Submit Hint Search The Forums LinksStatsPollsHeadlinesRSS
14,000 hints and counting!

Click here to return to the 'How to join existing tracks in iTunes' hint
The following comments are owned by whoever posted them. This site is not responsible for what they say.
How to join existing tracks in iTunes
Authored by: neuralstatic on Dec 15, '05 01:11:41PM

i guess some people see itunes as the only mp3 tool needed,

but i'm looking for a util/app to join mp3 tracks file to file. i use something named "mp3 joiner" on my winbox for files of the same bitrate. i think it just strips header data and concats.

who knows the best mac counterpart? sometimes you just need to join stuff, and the toast solution leaves a lot to be desired. there was one with a horrible interface i used to use, i'm sure there are command line solutions.

promote your choice now!

[ Reply to This | # ]
Authored by: gidds on Dec 15, '05 01:58:30PM
MP3Trimmer. Joins, splits, trims, repairs, does fade-ins and fade-outs, etc. etc., all losslessly. Cheap shareware. Recommended.

Going back to the main topic, many people seem to think that gapless playback and merging tracks are the same issue, and they're not. Merging tracks means far more than just merging their audio; it means merging their lengths. Their titles. Their artists. Their comments. Their ratings. And so on.

Now, that might not matter in some cases, but in others that's a real disadvantage. Take those sequenced CDs of dance music, where each track is a by a different artist; often a different mix so that you want to keep track of the individual titles. If you merge all those together, all you get is one single CD-long track, with no room for any information on the individual songs.

So track merging, while a useful tool, isn't the answer in many cases.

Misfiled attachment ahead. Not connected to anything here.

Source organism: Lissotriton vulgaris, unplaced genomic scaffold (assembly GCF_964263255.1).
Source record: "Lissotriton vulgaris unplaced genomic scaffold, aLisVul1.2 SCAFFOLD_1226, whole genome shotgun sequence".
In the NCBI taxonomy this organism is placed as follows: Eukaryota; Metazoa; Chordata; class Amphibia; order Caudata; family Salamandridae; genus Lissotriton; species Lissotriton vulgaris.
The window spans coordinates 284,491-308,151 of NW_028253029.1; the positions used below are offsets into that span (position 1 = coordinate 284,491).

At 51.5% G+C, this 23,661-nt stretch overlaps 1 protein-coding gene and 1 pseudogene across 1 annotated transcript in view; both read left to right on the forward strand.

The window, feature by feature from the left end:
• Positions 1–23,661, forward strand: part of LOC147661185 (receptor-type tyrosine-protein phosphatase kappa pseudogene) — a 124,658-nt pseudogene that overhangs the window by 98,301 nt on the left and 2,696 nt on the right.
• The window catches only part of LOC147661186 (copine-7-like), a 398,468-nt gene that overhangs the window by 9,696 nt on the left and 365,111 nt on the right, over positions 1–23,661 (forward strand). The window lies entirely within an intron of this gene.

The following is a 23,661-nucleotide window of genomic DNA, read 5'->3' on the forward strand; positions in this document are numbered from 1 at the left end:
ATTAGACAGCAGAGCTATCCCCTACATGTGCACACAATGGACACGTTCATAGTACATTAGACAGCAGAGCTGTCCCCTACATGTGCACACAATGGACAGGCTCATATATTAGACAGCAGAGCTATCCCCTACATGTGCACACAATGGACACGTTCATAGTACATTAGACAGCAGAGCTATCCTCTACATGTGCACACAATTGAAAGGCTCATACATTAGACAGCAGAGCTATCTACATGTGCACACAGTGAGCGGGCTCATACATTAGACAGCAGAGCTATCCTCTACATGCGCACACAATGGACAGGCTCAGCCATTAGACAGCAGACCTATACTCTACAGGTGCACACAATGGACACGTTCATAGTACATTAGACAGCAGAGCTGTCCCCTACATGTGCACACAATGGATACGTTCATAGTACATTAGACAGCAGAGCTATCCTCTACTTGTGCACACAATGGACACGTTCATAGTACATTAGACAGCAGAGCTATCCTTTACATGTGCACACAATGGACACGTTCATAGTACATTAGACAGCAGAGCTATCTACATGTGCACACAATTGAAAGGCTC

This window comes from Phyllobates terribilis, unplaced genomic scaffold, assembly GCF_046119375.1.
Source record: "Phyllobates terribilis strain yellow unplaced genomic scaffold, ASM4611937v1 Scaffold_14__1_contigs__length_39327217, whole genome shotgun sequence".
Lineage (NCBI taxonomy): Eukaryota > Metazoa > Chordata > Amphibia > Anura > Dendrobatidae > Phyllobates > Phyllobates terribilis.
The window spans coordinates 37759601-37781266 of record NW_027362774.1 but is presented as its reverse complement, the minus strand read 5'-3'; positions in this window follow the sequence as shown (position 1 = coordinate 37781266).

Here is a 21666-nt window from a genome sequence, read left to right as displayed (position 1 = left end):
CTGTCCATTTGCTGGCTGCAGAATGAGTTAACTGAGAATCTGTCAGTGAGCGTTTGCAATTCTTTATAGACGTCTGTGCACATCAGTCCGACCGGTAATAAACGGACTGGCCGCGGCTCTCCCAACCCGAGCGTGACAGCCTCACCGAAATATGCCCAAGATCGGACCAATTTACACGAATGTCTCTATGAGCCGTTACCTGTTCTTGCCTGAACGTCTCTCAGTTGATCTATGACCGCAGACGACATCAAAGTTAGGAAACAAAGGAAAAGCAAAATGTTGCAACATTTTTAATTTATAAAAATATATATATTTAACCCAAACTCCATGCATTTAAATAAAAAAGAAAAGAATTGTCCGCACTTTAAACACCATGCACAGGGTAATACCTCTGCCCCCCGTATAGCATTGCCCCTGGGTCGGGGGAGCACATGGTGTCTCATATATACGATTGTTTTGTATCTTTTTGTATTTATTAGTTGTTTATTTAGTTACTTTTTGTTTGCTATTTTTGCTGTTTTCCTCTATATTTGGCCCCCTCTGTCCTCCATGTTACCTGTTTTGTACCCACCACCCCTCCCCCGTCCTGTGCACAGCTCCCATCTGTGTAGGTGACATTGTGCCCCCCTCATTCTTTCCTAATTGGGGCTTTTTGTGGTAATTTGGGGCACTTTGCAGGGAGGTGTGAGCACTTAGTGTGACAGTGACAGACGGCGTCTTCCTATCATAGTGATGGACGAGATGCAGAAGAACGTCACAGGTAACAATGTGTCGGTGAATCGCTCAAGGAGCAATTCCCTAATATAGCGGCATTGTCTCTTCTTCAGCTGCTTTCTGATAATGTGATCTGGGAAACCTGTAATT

Nor is a zero-time crossfade; that doesn't work well in iTunes (I still get short gaps, audible fade-ins and fade-outs, and/or noticeable overlap), and doesn't work at all on iPods or other players.

There's no substitude for real gapless playback. Come on, Apple, it can't be that hard!


[ Reply to This | # ]

Authored by: Unsoluble on Dec 15, '05 02:46:28PM
Well put.

I've been hammering on Apple (through the feedback channels) since the first-gen iPod, trying to point out that there's a whole ton of music out there (some of which Apple is actually pointing to in their press materials) that simply isn't listenable on the iPod in its proper form. If you think about it, there is almost literally no point in listening to DJ mixes on your iPod. Which is just silly.

The real kicker is that there isn't even a workaround. The file-joining methods mentioned here are a step in the right direction, but are ultimately quite flawed. Many MP3 encoders leave a very short silent gap at the beginnings of tracks, which will still be present after you've joined them together.

And even if you do manage to get a seamlessly joined long mix, it still sucks: As mentioned, you lose all the individual track metadata, but what's worse is that the iPod can't handle playing really long tracks without running out of buffer memory and needing to spin up the hard disk, which, sadly, adds in more gaps -- on my second-gen, once about every 20 mins or so.

This clearly adds up to simply being dumb, and it should be fixed.

Note: I'll take a gap every 20 minutes over one between every song mix, any day, so I tend to make full-set single tracks out of my mix albums. But to preserve the tracks' metadata, I simply keep a second copy of the album, all broken up and labelled. With storage space as cheap as it is these days, this really doesn't make any difference, and certainly helps.

[ Reply to This | # ]